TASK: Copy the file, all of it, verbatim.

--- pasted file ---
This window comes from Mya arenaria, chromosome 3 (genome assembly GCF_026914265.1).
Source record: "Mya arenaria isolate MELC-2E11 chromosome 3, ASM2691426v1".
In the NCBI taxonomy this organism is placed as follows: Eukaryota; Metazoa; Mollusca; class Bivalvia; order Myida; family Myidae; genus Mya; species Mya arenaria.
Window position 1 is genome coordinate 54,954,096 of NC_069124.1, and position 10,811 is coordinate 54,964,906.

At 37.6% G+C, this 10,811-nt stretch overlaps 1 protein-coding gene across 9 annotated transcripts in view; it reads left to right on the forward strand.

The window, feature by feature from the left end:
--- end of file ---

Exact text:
This window comes from Mya arenaria, chromosome 3 (genome assembly GCF_026914265.1).
Source record: "Mya arenaria isolate MELC-2E11 chromosome 3, ASM2691426v1".
In the NCBI taxonomy this organism is placed as follows: Eukaryota; Metazoa; Mollusca; class Bivalvia; order Myida; family Myidae; genus Mya; species Mya arenaria.
Window position 1 is genome coordinate 54,954,096 of NC_069124.1, and position 10,811 is coordinate 54,964,906.

At 37.6% G+C, this 10,811-nt stretch overlaps 1 protein-coding gene across 9 annotated transcripts in view; it reads left to right on the forward strand.

The window, feature by feature from the left end: